HC Deb 18 July 1963 vol 681 cc910-8

Motion made, and Question proposed. That this House do now adjourn.—[Mr. Hugh Rees.]

11.34 p.m.

Mr. J. M. L. Prior (Lowestoft)

I am very grateful to have the chance to raise the subject of a new swing bridge for Lowestoft. I make no apology for doing so, because this subject has been close to the interest of my constituents for very many years. It has an interest wider than a constituency one in that many people who spend their holidays on the East Coast have been delayed by the state in which the swing bridge now is.

The swing bridge carries the traffic on the main A. 12 London to Great Yarmouth trunk road, across Lowestoft harbour, and it is also a vital link to local traffic, including large numbers of industrial workers who live on one side of the bridge and work on the other.

Local and through traffic has greatly increased in recent years and shows every sign of continuing to do so. One of my constituent wrote to the local paper the other day pointing out that in the last 17 years he had spent all the working hours of one year waiting for the bridge to close so that he could get across. Two summers ago I had to help to prevent a strike which was to take place because of the tremendous frustration resulting from the delays on the bridge. So great are the delays in the summer that car drivers at the end of the queue waiting to cross the bridge find that it has opened again before they have reached it The result is that it can take an hour or one-and-a-half hours to get across the bridge. This is a very bad state of affairs and we welcomed very much the announcement by the Ministry of Transport some years ago that it was considering urgently the question of a new bridge.

The existing bridge is of such a nature that two buses cannot pass on it, and even at the best of times there are considerable delays. Anyhow, with the promise that we would have a new bridge a further complication arose. This was that since the war a great deal of industrial activity has commenced in the inner harbour and is to the west of the bridge. This includes the building of very modern and large shipyards belonging to Brooke Marine, Ltd. This firm stated quite plainly when the replacement of the bridge was under discussion that if the waterway could be widened at the same time it could build a much wider variety of ships and this would help considerably the prosperity of the shipbuilding industry in the area. We have also now further industries which have developed round the harbour, including Boulton and Paul, who have big timber interests, and East Coast Silos, who are big importers and exporters of grain.

If the bridge is rebuilt to the same width of waterway as at present we shall be condemning the inner harbour and port of Lowestoft to the same sort of traffic as it has had for the last fifty years for a further fifty years. This we wish desperately to avoid. Approaches were therefore made to the Ministry to see whether this could be overcome. I have always found my hon. and gallant Friend the Parliamentary Secretary to the Ministry of Transport and his hon. Friend, and particularly the present Civil Lord of the Admiraty, very courteous and helpful in dealing with the problem. After we had attended as a delegation two or three years ago, the Ministry of Transport agreed to provide an extra length of bridge which would cost an additional £50,000 if the widening of the waterway were carried out by local interests. This £40,000 was additional to the cost of the new bridge, which was estimated two or three years ago to be £200,000. This is quite a big undertaking. The local authority, in conjunction with local firms, has been trying to find the sum of about £60,000 needed for the widening of the waterway.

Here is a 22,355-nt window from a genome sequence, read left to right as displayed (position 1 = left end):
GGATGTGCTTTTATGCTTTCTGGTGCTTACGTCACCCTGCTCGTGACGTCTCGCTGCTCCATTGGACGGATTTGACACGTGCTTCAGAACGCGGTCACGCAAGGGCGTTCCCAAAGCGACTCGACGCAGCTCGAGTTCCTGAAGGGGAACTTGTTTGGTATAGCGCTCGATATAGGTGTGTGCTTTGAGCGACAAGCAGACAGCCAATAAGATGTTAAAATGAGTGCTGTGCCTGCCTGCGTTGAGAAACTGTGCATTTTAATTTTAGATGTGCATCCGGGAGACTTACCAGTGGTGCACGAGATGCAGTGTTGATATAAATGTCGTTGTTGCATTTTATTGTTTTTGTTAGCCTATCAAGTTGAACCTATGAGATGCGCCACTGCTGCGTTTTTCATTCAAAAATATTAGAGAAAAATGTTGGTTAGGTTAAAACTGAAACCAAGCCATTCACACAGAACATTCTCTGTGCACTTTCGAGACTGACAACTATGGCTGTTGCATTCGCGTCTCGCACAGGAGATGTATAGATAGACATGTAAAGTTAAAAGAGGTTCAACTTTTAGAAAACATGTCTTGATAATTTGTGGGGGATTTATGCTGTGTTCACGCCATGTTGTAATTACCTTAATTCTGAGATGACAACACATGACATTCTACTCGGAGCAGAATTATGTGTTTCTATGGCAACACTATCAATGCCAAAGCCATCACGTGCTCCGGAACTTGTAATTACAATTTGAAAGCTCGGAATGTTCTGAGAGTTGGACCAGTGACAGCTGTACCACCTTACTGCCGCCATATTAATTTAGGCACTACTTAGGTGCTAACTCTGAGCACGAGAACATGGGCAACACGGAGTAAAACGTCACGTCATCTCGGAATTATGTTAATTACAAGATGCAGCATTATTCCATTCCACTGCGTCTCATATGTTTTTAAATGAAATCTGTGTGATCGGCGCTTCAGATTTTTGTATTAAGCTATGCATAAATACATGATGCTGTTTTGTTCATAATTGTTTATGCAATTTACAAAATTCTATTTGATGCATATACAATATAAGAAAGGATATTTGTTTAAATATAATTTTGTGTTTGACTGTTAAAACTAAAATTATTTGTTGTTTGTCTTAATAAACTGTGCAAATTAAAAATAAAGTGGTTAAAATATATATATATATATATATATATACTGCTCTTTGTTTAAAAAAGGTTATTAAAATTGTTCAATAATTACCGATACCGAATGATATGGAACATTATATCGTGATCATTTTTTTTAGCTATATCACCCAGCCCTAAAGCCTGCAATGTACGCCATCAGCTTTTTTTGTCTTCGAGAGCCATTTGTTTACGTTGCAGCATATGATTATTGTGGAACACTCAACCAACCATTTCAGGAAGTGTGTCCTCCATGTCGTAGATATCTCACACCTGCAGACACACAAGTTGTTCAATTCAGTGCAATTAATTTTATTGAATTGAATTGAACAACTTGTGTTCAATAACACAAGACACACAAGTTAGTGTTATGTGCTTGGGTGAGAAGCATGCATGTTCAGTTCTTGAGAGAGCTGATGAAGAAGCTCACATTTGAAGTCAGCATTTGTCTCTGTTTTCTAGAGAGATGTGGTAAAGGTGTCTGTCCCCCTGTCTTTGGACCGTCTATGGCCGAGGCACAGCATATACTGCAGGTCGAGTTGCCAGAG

The local authority, realising the importance of this project, agreed at once to make an allocation of 50 per cent. of the total cost, whatever that might be, up to £30,000 as a contribution by them. Brooke Marine, Ltd., which is the shipyard chiefly involved, has agreed to make a contribution of a maximum of £17,000. Boulton and Paul, who originally made an offer of £1,000 have stepped it up to £1,350, and the Docks and Harbours Board, previously the B.T.C., has made an offer of £500. The Docks and Harbours Board owns the Port of Lowestoft and over the years would gain very considerably from the new swing bridge and new waterway. We must consider its offer of £500 to be almost worse than giving nothing at all, and I hope that it will realise that it ought to make a substantial contribution.

The sums which I have mentioned add up to £48,850. That means that there is a maximum of about £11,150 to provide to raise the£60,000 required. In addition, the companies which have agreed to help, Brooke Marine and Boulton and Paul, have also suggested that they would underwrite the annual charge which would fall on the Harbours Board if they made a contribution of £10,000, which would be about the necessary amount. They would for this £10,000 capital expenditure be receiving an offer to improve their property by about £50,000, and in the long run they would be the main beneficiaries. I hope that they will look at this again and see whether they can help. It seems ridiculous to me that a project of this nature, involving perhaps the prosperity of this East Coast port for the next 50 years, should now be prevented for the sake of £10,000, and I hope that we can get some sense into it.

The time has come when we must make a decision. We cannot go on delaying the new bridge which is so urgently needed for road traffic requirements, and therefore the stage must be reached when a decision has to be made. The purpose of the debate is to draw attention in the House to this problem and to give my hon. and gallant Friend a chance to state the intentions of the Government and his Ministry as to when the bridge will be built and what he suggests that we can do quickly to overcome the deadlock which we have reached.